So you’ve decided to spring for a material handling equipment. It’s a fantastic upgrade to your facility and will help dramatically improve productivity. However, there are a number of material handling equipment options, and each design specializes in the movement of specific materials. That is why, prior to investing in material handling equipment, you need to understand what is material handling equipment, the different four main types of materials and handling equipment. This way, you’ll have the necessary knowledge to invest in the right elevator for your commercial plant.
What is Material Handling Equipment and the Four Main Systems it is Used For
There are four main systems a material handling equipment is used for (with each system typically partitioned into more specific designs). The four main systems are:
- Storage and Handling of Equipment
- Engineered Systems
- Industrial Trucks
- Bulk Material Handling Equipment
Storage and Handling of Equipment
This is the most material handling equipment and it does essentially what the title indicates. A storage and handling elevator is designed to hold equipment. Essentially it will help secure goods. Outside of having elevator walls that won’t allow the kind of equipment you use to slip out and also being able to handle the kind of weight you load up, there isn’t too much to consider in the design of a storage and handling.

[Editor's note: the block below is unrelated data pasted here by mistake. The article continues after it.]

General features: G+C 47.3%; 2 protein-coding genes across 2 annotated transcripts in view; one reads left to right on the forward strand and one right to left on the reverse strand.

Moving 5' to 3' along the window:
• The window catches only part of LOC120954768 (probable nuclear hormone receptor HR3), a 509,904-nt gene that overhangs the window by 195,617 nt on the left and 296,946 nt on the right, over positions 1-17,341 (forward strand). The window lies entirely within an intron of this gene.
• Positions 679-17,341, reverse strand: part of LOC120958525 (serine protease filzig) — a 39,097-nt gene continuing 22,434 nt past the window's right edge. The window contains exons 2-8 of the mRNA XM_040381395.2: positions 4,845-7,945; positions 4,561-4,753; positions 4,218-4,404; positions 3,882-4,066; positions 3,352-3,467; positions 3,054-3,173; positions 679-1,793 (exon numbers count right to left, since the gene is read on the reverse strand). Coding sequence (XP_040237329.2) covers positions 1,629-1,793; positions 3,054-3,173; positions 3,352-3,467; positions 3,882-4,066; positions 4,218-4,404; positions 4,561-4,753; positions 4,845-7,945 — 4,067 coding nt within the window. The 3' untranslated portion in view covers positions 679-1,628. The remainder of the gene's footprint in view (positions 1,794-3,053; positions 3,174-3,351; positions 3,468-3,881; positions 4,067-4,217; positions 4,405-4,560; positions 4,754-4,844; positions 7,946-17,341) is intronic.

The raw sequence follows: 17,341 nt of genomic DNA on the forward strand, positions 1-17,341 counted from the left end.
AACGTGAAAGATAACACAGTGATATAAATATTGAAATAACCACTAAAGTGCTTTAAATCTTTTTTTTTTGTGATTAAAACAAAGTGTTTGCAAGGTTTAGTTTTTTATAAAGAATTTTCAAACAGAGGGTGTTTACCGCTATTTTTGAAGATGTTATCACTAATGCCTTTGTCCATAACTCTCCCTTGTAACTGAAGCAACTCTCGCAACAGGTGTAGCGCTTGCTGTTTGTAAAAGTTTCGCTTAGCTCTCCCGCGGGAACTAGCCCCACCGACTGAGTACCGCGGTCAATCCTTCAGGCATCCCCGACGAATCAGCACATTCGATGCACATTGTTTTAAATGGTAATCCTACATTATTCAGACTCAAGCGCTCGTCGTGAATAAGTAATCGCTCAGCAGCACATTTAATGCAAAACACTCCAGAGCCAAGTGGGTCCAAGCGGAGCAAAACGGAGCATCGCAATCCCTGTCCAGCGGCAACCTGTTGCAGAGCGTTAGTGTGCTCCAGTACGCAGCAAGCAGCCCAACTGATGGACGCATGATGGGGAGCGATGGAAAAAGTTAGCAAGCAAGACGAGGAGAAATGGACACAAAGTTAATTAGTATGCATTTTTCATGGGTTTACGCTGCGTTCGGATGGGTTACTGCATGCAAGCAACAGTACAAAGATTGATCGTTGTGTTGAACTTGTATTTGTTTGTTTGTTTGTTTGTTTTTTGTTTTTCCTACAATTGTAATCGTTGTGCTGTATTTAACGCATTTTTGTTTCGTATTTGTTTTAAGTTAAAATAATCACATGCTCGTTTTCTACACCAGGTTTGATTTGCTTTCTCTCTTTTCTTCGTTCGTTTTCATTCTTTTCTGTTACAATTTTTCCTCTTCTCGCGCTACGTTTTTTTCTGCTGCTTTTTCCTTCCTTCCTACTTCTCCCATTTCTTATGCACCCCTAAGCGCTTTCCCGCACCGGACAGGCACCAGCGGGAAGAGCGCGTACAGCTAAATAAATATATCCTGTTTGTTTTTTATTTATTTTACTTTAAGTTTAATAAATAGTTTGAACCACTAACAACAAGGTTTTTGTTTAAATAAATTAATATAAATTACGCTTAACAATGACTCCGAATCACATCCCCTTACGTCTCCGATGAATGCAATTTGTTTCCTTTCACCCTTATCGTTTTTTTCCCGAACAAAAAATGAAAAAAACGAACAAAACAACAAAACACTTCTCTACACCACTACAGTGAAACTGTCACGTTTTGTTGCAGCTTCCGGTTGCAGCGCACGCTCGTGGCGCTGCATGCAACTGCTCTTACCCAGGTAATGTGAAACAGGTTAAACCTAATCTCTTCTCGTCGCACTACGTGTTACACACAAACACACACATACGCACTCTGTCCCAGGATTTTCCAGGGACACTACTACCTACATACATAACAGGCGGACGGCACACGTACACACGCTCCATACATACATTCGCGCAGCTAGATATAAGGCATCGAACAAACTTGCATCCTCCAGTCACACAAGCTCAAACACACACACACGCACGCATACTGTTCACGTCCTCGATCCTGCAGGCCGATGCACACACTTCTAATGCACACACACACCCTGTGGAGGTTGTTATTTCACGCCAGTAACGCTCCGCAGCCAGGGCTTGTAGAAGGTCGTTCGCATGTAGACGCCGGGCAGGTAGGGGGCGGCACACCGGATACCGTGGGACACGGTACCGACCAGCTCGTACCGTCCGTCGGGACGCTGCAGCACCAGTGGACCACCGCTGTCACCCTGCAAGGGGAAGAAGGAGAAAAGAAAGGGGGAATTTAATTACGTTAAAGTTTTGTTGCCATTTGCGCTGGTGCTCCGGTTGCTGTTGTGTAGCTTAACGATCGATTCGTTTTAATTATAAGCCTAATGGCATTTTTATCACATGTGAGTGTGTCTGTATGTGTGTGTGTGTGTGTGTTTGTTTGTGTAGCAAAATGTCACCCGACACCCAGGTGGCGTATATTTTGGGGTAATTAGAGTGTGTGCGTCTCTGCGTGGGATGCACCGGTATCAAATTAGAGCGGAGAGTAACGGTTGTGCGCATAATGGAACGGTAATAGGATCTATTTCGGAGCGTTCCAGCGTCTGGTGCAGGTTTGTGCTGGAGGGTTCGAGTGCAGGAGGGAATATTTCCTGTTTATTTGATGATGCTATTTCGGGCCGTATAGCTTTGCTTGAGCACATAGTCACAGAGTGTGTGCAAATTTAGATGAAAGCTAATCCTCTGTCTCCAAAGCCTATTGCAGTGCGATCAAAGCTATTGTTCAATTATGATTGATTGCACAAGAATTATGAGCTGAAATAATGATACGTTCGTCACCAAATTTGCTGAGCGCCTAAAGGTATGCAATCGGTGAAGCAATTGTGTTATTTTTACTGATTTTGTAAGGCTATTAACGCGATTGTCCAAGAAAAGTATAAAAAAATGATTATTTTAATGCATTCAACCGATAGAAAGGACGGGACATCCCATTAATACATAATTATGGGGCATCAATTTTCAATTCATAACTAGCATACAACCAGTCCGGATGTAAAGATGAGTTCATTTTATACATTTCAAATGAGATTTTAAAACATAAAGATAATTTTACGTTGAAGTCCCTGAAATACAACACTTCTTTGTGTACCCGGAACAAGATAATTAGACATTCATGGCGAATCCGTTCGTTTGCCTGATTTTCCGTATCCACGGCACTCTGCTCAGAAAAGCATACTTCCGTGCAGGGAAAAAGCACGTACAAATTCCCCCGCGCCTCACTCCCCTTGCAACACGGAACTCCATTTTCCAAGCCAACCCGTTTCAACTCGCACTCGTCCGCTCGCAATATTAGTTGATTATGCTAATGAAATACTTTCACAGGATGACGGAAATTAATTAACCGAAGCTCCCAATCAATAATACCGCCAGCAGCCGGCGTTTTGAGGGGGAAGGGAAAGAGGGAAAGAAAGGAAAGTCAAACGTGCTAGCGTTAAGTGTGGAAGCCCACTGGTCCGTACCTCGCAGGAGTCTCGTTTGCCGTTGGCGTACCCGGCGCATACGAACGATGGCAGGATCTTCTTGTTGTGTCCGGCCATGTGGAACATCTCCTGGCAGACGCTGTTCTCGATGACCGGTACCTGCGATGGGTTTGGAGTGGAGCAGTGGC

Industrial trucks come in varying forms. These can range anywhere from a forklift to a box cart. Essentially if it can be moved and lift, it falls under this category.
Industrial trucks are further broken down into sub categories including hand trucks, platform trucks, walkie stackers, pallet trucks, pallet jacks, sideloaders, and an order picker. There are a number of variants in how these are designed. But if you’re looking for an industrial truck that can lift wood pallets or come with an extended deck, this is the category you’ll want to look into.
When you work in manufacturing or storage, you are going to have varying kinds of conveyer systems working at once. This means you’ll need material handling equipment that can function right alongside the current equipment you have. An engineered system will take specific designing requirements you have for your factory and implement these requirements. Depending on the kind of equipment you currently have in place there are a handful of sub categories under engineered systems.
First, there is a sub system known as Automated Storage and Retrieval System (or AS/RS for short). This is a system that will move through aisles, shelves, and racks. The system will slide along the current assembly line or shelving in order to help make selecting items easier. If you work in a larger warehouse with stacks upon stacks of items and you need to move about the warehouse quickly, an AS/RS engineered system is the way to go.
A conveyor system works with conveyor belts and assembly lines you have within your facility. The conveyor systems will move heavier materials to a designated area. This kind of an engineered system is able to move extremely heavy gear, which improves productivity and dramatically reduces the possibility of injury.